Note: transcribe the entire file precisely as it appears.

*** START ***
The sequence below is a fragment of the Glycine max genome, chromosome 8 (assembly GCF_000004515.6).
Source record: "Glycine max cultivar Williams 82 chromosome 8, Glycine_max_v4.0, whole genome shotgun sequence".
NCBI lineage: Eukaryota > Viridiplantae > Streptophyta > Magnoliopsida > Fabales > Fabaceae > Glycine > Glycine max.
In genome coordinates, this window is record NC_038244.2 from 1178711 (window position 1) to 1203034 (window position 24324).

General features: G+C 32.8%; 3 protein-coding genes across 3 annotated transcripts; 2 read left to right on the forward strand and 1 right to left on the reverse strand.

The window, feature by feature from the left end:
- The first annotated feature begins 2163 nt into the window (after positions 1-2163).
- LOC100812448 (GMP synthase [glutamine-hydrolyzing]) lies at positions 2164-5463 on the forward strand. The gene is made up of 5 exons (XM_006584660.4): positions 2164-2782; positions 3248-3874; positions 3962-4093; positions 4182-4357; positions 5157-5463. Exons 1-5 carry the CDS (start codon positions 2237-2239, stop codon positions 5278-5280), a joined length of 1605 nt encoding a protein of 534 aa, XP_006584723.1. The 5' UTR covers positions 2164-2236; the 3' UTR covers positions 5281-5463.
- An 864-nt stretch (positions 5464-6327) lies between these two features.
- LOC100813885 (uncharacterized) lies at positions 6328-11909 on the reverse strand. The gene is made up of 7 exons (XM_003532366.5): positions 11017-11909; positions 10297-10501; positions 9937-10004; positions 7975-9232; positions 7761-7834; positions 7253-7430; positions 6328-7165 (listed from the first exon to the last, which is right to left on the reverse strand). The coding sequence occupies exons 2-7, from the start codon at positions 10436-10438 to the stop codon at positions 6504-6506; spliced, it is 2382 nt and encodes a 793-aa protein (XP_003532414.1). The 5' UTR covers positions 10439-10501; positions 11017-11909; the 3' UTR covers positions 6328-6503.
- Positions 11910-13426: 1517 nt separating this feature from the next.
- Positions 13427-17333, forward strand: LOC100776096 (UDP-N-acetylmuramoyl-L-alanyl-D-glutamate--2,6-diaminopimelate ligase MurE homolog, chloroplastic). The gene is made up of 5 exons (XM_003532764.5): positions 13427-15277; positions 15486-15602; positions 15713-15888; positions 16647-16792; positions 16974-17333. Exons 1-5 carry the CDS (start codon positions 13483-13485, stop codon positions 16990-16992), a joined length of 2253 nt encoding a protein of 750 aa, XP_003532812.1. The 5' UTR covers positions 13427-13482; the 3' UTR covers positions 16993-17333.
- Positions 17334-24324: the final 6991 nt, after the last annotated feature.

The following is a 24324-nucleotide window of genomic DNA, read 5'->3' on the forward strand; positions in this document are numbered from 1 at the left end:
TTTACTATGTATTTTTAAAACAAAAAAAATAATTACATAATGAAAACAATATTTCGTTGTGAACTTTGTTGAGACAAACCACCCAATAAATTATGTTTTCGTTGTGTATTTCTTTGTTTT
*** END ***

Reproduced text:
The sequence below is a fragment of the Glycine max genome, chromosome 8 (assembly GCF_000004515.6).
Source record: "Glycine max cultivar Williams 82 chromosome 8, Glycine_max_v4.0, whole genome shotgun sequence".
NCBI lineage: Eukaryota > Viridiplantae > Streptophyta > Magnoliopsida > Fabales > Fabaceae > Glycine > Glycine max.
In genome coordinates, this window is record NC_038244.2 from 1178711 (window position 1) to 1203034 (window position 24324).

General features: G+C 32.8%; 3 protein-coding genes across 3 annotated transcripts; 2 read left to right on the forward strand and 1 right to left on the reverse strand.

The window, feature by feature from the left end:
- The first annotated feature begins 2163 nt into the window (after positions 1-2163).
- LOC100812448 (GMP synthase [glutamine-hydrolyzing]) lies at positions 2164-5463 on the forward strand. The gene is made up of 5 exons (XM_006584660.4): positions 2164-2782; positions 3248-3874; positions 3962-4093; positions 4182-4357; positions 5157-5463. Exons 1-5 carry the CDS (start codon positions 2237-2239, stop codon positions 5278-5280), a joined length of 1605 nt encoding a protein of 534 aa, XP_006584723.1. The 5' UTR covers positions 2164-2236; the 3' UTR covers positions 5281-5463.
- An 864-nt stretch (positions 5464-6327) lies between these two features.
- LOC100813885 (uncharacterized) lies at positions 6328-11909 on the reverse strand. The gene is made up of 7 exons (XM_003532366.5): positions 11017-11909; positions 10297-10501; positions 9937-10004; positions 7975-9232; positions 7761-7834; positions 7253-7430; positions 6328-7165 (listed from the first exon to the last, which is right to left on the reverse strand). The coding sequence occupies exons 2-7, from the start codon at positions 10436-10438 to the stop codon at positions 6504-6506; spliced, it is 2382 nt and encodes a 793-aa protein (XP_003532414.1). The 5' UTR covers positions 10439-10501; positions 11017-11909; the 3' UTR covers positions 6328-6503.
- Positions 11910-13426: 1517 nt separating this feature from the next.
- Positions 13427-17333, forward strand: LOC100776096 (UDP-N-acetylmuramoyl-L-alanyl-D-glutamate--2,6-diaminopimelate ligase MurE homolog, chloroplastic). The gene is made up of 5 exons (XM_003532764.5): positions 13427-15277; positions 15486-15602; positions 15713-15888; positions 16647-16792; positions 16974-17333. Exons 1-5 carry the CDS (start codon positions 13483-13485, stop codon positions 16990-16992), a joined length of 2253 nt encoding a protein of 750 aa, XP_003532812.1. The 5' UTR covers positions 13427-13482; the 3' UTR covers positions 16993-17333.
- Positions 17334-24324: the final 6991 nt, after the last annotated feature.

The following is a 24324-nucleotide window of genomic DNA, read 5'->3' on the forward strand; positions in this document are numbered from 1 at the left end:
TTTACTATGTATTTTTAAAACAAAAAAAATAATTACATAATGAAAACAATATTTCGTTGTGAACTTTGTTGAGACAAACCACCCAATAAATTATGTTTTCGTTGTGTATTTCTTTGTTTT